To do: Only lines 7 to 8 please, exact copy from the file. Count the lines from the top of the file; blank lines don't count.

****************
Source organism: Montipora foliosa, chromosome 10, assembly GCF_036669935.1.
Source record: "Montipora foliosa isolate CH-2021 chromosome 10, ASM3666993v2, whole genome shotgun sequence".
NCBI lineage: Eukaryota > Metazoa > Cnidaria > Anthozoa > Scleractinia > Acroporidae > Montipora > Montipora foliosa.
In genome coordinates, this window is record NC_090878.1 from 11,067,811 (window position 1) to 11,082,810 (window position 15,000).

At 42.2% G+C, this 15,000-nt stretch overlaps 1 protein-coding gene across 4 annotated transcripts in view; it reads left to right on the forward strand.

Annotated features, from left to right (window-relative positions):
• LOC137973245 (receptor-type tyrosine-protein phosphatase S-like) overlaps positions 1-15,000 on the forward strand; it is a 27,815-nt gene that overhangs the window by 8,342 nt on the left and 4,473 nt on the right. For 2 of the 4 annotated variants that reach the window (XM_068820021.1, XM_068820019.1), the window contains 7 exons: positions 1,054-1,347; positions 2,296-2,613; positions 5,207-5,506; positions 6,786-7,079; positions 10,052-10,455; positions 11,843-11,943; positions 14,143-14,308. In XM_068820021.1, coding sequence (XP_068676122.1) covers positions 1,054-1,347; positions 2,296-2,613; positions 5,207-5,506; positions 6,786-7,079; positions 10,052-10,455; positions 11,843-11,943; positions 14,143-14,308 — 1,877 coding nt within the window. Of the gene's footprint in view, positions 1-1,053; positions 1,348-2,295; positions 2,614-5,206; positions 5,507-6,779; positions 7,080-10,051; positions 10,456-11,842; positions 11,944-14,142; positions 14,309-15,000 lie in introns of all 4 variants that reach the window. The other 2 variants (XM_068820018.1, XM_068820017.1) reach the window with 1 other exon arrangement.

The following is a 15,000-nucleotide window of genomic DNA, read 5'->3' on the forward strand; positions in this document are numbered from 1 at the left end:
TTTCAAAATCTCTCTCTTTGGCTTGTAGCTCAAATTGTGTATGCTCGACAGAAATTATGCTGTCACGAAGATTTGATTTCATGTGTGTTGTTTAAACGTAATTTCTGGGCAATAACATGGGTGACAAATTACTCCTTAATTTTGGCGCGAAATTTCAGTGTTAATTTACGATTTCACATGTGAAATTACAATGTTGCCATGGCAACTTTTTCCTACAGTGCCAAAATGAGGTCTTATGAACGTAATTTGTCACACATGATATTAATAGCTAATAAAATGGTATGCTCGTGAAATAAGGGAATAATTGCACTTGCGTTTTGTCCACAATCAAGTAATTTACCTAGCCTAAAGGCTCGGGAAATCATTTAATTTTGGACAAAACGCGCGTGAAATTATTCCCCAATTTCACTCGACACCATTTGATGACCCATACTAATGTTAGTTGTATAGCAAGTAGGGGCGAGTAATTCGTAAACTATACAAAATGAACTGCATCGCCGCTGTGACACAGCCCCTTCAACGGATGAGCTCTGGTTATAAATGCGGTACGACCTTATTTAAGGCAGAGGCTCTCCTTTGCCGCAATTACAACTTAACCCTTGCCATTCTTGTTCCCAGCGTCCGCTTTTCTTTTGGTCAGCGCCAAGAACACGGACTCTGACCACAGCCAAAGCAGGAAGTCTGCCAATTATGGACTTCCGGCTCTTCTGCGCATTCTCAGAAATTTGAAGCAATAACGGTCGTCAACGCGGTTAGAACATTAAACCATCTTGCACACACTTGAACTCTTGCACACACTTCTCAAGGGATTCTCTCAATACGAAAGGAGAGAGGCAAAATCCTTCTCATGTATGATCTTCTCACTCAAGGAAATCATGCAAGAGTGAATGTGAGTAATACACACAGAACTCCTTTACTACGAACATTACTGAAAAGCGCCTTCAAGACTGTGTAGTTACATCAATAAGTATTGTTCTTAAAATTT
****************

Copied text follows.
• LOC137973245 (receptor-type tyrosine-protein phosphatase S-like) overlaps positions 1-15,000 on the forward strand; it is a 27,815-nt gene that overhangs the window by 8,342 nt on the left and 4,473 nt on the right. For 2 of the 4 annotated variants that reach the window (XM_068820021.1, XM_068820019.1), the window contains 7 exons: positions 1,054-1,347; positions 2,296-2,613; positions 5,207-5,506; positions 6,786-7,079; positions 10,052-10,455; positions 11,843-11,943; positions 14,143-14,308. In XM_068820021.1, coding sequence (XP_068676122.1) covers positions 1,054-1,347; positions 2,296-2,613; positions 5,207-5,506; positions 6,786-7,079; positions 10,052-10,455; positions 11,843-11,943; positions 14,143-14,308 — 1,877 coding nt within the window. Of the gene's footprint in view, positions 1-1,053; positions 1,348-2,295; positions 2,614-5,206; positions 5,507-6,779; positions 7,080-10,051; positions 10,456-11,842; positions 11,944-14,142; positions 14,309-15,000 lie in introns of all 4 variants that reach the window. The other 2 variants (XM_068820018.1, XM_068820017.1) reach the window with 1 other exon arrangement.

The following is a 15,000-nucleotide window of genomic DNA, read 5'->3' on the forward strand; positions in this document are numbered from 1 at the left end: